As a general goal, the student should spend approximately half their time at each institute, however, a minimum of 18 months should be spent at each institute. To maintain funding from NIH throughout the four to five years of training, at least 51% of the student’s time must be at the NIH. This time could certainly include large blocks (e.g., 1-2 years to complete a major component of the work), as well as shorter visits to complete smaller experimental components at one institution or to take courses.
How can I keep my mentor and co-mentor coordinated for the successful completion of my PhD dissertation?
The NIH mentor and KI co-mentor will agree to serve in this capacity after a specific research plan is proposed and both endorse the merit and utility of such a project as a joint collaboration between labs. The research plan should outline what components of the project to be performed at each institution with a proposed timeline of effort. To enhance communication, regular telephone conference calls, skype meetings and/or routine emails (with a copy to mentor, co-mentor, and student) should be established. Reciprocal visits should also be promoted.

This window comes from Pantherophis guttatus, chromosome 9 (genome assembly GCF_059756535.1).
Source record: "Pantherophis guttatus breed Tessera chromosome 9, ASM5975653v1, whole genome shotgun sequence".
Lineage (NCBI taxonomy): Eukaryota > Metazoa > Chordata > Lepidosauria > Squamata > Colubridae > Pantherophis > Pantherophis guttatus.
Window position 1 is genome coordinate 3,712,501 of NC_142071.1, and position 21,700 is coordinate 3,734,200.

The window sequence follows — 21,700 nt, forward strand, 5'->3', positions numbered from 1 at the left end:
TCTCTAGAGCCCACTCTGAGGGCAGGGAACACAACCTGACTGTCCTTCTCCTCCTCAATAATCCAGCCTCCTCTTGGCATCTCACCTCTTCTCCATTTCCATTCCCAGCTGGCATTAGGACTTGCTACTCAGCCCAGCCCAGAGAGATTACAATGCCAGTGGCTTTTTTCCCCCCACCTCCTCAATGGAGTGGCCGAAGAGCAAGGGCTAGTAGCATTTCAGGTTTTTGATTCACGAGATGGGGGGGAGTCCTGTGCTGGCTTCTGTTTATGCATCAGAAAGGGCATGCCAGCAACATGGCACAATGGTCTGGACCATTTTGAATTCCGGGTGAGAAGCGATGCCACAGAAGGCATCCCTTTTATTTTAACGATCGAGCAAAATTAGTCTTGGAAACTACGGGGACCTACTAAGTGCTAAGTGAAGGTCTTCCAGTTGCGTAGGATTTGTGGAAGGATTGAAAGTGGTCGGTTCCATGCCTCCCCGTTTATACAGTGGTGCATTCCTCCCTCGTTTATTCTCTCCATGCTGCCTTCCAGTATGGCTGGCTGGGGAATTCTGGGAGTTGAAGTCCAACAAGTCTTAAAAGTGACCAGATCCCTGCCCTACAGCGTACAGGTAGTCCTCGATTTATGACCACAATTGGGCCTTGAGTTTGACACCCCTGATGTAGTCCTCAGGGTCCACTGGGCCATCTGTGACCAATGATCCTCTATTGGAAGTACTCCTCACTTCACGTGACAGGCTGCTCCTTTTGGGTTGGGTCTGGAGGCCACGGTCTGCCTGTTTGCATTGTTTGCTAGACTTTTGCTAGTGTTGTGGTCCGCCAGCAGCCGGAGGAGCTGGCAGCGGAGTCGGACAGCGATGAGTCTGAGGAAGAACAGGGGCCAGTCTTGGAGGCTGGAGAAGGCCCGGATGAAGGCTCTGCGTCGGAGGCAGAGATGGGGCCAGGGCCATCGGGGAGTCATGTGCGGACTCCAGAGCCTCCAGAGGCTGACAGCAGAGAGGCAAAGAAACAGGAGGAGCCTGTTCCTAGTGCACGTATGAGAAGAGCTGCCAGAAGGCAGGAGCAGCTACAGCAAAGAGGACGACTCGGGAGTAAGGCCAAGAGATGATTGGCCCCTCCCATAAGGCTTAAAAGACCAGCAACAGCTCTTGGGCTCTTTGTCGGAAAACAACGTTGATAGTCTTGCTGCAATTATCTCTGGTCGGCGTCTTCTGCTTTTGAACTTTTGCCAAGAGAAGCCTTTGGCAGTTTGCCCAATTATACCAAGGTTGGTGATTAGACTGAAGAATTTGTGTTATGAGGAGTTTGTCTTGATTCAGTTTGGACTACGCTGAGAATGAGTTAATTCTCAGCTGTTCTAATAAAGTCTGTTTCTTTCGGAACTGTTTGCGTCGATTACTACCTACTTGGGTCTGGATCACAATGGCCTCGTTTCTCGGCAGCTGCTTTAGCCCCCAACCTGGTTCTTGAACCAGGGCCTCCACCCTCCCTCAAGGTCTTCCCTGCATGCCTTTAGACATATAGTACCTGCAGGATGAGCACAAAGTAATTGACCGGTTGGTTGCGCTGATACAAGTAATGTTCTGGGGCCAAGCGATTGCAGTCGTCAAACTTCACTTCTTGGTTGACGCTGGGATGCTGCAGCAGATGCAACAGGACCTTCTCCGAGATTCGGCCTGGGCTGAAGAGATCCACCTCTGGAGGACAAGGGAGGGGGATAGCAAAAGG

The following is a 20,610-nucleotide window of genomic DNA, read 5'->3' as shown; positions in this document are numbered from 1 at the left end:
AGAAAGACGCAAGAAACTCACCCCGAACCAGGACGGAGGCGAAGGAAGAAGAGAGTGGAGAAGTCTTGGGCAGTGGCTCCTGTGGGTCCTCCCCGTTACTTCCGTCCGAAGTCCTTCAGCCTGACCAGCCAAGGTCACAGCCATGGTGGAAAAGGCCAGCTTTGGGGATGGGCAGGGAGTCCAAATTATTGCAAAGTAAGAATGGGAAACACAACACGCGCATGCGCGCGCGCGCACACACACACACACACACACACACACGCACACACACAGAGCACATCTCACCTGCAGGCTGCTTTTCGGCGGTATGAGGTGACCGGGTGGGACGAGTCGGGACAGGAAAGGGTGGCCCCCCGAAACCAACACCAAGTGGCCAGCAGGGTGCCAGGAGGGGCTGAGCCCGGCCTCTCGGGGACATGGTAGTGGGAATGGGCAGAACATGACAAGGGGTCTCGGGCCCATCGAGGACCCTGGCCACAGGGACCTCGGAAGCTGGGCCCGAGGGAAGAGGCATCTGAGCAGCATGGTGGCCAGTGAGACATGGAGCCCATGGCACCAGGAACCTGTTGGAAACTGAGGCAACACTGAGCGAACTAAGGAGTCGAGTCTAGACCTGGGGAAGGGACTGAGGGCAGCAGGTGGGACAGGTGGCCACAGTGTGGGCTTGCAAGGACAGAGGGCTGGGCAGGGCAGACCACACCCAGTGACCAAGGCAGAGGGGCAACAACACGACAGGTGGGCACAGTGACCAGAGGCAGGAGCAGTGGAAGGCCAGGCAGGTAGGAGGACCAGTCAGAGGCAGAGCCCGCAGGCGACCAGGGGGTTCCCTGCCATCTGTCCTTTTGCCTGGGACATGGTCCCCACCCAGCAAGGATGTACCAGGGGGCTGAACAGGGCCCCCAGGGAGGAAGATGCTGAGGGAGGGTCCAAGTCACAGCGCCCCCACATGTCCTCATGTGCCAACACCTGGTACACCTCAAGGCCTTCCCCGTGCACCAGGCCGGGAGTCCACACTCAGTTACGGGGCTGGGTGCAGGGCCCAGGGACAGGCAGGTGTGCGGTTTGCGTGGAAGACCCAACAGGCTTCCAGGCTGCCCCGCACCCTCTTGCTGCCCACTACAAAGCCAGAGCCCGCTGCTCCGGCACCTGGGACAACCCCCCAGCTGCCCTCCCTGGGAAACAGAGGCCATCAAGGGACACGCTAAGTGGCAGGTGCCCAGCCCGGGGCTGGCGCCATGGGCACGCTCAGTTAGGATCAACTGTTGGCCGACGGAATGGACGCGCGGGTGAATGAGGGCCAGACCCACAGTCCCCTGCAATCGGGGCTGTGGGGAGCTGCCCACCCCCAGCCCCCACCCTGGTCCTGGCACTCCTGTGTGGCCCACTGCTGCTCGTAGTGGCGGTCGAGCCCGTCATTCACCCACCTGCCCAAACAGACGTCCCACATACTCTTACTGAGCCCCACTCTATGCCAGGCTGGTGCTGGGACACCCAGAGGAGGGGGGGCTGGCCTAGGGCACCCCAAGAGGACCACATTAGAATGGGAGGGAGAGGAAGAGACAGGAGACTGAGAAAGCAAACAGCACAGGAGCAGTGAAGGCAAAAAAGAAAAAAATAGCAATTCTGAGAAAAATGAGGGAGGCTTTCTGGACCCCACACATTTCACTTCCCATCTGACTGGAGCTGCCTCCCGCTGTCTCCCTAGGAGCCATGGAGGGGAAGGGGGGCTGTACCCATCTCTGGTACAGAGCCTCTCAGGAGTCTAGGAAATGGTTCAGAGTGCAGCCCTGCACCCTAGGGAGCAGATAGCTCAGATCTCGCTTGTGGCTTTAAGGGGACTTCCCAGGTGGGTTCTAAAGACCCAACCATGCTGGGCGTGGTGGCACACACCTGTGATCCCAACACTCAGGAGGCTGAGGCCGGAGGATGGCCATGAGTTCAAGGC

Is a stipend provided?
A stipend is provided for the NIH-KI Program. Students who enter the graduate program through the NIH will be financially supported by their respective NIH institute and students who enter through the KI will be financially supported by KI. A stipend paid by a Pre-doctoral Intramural Research Training Award (IRTA) is provided to students who enter through NIH admission. For current NIH Predoctoral IRTA stipend levels, please see https://www.training.nih.gov/predoctoral_irta_stipend_levels . Small incremental increases to IRTA stipends are scheduled for subsequent years upon approval at the NIH executive level. The NIH mentor is responsible for the stipend, medical insurance via FAES , and travel benefits. NIH mentors supporting graduate students in this program are expected to provide travel funding for required trips between the NIH and KI as well as scientific meetings and program symposia.